The greatest criticisms facing the third film in the Alien Quadrilogy inevitably stem from comparisons, as ultimately David Fincher’s addition to the franchise must stand alongside Alien and its sequel Aliens: two very different films that are nevertheless broadly recognised as seminal and high quality works in the cinematic genre. Already under pressure to perform, Alien 3 was the result of an over-complicated creative process that involved six screenwriters and numerous revisions. Such trials and tribulations gave rise to the film’s initial reputation as a confused and regrettable footnote to its masterly precursors.
The plot has Ripley crash-land on the barren prison planet of Fury 141, where an all-male enclave of murderers and rapists is forced to accept her unwelcome presence when the eponymous alien begins to stalk the prisoners through the confines of the facility. It’s pretty basic and rather slow to start, and the often flimsy dialogue doesn’t sound any better in crude British accents. But look closer, however, and there is much to acclaim.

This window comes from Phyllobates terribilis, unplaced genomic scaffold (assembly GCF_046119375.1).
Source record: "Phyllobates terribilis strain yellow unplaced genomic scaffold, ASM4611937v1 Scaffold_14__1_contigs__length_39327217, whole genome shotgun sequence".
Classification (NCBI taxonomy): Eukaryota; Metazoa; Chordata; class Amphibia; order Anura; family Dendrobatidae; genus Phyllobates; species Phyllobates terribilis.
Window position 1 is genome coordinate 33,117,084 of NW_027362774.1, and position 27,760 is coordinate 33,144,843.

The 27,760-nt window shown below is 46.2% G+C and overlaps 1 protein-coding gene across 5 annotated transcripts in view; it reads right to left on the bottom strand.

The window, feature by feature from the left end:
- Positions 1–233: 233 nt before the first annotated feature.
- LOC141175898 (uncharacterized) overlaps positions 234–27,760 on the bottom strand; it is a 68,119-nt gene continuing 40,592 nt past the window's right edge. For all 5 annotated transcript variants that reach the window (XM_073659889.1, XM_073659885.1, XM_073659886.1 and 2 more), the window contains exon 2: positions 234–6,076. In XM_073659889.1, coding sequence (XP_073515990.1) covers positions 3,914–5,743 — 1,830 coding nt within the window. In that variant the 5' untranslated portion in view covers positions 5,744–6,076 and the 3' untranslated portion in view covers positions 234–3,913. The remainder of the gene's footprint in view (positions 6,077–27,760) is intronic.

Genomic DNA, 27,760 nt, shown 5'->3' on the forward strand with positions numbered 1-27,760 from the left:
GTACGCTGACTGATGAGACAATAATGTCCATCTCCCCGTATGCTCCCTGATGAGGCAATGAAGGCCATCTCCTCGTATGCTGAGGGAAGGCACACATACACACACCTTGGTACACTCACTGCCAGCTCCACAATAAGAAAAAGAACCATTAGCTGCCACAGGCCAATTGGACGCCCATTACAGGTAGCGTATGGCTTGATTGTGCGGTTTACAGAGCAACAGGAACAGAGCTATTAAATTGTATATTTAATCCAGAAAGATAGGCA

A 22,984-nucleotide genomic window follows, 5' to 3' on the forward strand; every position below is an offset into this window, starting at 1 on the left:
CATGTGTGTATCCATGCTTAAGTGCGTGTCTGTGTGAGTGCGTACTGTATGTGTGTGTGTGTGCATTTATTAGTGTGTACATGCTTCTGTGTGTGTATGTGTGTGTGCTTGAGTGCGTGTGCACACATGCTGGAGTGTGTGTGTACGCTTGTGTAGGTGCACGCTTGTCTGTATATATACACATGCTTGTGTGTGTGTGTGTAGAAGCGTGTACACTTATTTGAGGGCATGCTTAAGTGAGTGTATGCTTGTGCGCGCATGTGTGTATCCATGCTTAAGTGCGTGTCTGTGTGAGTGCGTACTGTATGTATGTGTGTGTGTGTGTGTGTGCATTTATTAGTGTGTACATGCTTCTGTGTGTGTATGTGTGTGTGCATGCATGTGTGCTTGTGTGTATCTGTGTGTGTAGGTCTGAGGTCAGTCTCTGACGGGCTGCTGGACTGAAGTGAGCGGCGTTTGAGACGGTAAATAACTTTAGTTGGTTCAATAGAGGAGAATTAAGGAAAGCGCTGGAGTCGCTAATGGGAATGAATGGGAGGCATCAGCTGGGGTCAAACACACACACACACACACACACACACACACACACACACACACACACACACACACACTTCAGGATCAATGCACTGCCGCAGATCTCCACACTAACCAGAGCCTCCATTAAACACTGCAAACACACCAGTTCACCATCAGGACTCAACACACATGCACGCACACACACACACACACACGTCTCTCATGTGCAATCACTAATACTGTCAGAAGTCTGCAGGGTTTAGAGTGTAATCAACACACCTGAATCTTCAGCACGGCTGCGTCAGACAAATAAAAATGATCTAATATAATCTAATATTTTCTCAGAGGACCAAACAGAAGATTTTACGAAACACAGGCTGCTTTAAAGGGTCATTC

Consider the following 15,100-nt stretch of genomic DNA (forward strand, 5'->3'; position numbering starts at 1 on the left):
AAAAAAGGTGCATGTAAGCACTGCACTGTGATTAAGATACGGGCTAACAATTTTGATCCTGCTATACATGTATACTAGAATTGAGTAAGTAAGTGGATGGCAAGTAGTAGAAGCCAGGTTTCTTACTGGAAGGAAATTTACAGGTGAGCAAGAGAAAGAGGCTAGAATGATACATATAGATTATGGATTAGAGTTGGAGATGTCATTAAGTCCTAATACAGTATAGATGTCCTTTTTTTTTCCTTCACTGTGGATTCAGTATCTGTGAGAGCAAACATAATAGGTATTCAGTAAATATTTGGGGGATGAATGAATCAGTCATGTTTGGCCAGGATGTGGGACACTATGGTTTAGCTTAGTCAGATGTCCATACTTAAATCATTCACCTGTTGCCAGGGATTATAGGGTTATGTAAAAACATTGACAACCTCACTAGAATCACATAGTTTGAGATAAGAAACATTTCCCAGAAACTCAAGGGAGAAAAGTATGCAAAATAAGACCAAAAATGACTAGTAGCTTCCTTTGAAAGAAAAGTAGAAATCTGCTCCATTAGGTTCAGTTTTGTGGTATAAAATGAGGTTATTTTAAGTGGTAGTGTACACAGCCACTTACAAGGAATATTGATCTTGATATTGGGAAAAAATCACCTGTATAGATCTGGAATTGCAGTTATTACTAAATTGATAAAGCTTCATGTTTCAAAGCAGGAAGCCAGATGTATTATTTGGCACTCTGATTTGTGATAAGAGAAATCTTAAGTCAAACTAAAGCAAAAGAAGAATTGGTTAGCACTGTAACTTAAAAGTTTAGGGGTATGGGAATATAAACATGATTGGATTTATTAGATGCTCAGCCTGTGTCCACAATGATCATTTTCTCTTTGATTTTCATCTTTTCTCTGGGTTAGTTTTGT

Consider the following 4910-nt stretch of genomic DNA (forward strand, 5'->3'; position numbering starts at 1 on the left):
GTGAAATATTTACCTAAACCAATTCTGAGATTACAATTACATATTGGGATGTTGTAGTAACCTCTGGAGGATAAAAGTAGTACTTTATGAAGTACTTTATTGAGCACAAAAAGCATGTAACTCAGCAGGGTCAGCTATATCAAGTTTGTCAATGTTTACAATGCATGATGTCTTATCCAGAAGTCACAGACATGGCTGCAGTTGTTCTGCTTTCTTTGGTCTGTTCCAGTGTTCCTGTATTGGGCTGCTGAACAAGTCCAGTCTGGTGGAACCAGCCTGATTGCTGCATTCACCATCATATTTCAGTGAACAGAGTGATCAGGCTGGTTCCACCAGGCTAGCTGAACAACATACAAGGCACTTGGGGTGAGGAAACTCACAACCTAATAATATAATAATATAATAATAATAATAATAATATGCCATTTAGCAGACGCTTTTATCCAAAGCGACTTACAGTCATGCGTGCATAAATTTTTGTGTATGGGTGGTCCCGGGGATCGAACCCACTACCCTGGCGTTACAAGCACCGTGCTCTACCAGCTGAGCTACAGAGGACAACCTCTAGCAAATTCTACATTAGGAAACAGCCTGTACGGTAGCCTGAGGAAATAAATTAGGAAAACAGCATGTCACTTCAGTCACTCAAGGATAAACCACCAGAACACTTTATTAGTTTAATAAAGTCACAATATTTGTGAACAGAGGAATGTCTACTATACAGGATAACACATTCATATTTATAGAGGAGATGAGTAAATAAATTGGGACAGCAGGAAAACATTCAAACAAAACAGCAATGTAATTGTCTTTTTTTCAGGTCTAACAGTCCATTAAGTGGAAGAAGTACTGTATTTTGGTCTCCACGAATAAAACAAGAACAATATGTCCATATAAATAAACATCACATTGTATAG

Thematically, Alien 3 is surer of itself than its predecessors; ideas of redemption, of sacrifice and duty, all well-suited to the penal setting, are intertwined with a millenarian Christian element that invites interpretation without taking itself too seriously. Charles S. Dutton, playing the charismatic leader of the prison’s religious sect, is more than able to carry off a role prone to disastrous bathos. And while the prison doctor, Clemens, is underused despite the character development he is afforded, the inmates’ varying responses to their grisly predicament belie claims that they are simply fodder for the murderous beast.
The talented Fincher, who went on to direct Seven and Fight Club, deserves praise for a number of memorable sequences, including a funeral scene intercut with the alien’s gory birth and the final frenetic show-down in the prison’s lead works. Sigourney Weaver, in an inversion of the maternal action-hero role that contributed so much to Aliens’ success, remains fresh and convincing. Ultimately, Alien 3 was always going to be easily criticised, yet learn to look past initial disappointment and we find a film quite worthy of its parentage.